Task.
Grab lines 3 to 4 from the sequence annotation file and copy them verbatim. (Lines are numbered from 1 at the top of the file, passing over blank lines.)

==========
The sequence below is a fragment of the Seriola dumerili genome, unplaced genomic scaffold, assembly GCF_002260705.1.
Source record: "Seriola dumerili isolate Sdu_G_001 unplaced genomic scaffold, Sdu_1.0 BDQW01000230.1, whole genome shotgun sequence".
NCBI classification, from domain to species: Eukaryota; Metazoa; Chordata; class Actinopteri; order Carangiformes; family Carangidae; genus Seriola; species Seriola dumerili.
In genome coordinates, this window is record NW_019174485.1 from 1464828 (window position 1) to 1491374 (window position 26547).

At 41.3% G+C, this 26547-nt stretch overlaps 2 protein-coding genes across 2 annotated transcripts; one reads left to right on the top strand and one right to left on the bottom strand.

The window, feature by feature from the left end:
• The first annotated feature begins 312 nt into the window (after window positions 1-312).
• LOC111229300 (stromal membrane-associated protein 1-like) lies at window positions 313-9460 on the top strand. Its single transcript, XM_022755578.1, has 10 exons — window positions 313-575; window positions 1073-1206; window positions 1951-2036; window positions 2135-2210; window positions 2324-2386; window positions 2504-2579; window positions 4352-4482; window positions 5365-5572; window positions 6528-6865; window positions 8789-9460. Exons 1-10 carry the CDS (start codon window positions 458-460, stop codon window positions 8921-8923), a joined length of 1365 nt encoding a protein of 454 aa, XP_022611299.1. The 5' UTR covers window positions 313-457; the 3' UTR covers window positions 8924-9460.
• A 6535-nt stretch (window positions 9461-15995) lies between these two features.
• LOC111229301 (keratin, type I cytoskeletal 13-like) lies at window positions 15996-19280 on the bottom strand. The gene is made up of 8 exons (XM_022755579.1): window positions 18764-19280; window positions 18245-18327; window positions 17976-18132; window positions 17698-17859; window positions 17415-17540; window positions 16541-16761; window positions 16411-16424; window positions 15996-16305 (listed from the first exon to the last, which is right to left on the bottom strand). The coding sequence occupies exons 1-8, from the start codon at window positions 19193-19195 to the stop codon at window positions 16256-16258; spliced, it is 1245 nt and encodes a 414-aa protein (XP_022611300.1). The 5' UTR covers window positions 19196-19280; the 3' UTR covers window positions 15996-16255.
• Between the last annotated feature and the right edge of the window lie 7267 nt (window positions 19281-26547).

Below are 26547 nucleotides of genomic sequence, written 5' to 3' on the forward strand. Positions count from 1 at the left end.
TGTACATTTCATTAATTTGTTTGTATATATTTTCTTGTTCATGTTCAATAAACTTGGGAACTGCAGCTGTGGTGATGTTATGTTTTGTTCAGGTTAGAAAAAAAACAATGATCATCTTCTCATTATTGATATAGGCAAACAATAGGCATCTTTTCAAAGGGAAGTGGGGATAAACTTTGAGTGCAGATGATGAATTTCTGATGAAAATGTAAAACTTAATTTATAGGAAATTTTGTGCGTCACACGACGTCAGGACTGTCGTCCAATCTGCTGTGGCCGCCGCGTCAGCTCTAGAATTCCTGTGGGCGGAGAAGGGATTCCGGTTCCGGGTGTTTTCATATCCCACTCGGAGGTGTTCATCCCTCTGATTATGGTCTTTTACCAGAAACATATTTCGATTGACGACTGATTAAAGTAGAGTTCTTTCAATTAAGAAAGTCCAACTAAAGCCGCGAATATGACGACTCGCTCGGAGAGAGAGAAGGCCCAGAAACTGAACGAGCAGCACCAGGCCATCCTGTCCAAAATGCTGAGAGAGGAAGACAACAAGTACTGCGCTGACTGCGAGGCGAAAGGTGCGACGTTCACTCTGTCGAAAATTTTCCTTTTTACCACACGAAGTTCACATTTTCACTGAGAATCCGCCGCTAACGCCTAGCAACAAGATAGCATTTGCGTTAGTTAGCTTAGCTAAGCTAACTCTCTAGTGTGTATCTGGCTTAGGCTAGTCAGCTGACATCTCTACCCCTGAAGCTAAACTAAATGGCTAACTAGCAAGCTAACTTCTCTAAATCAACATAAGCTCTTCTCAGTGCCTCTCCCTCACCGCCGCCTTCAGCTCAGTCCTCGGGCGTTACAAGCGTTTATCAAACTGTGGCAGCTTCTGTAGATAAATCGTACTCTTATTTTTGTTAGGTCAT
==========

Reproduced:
NCBI classification, from domain to species: Eukaryota; Metazoa; Chordata; class Actinopteri; order Carangiformes; family Carangidae; genus Seriola; species Seriola dumerili.
In genome coordinates, this window is record NW_019174485.1 from 1464828 (window position 1) to 1491374 (window position 26547).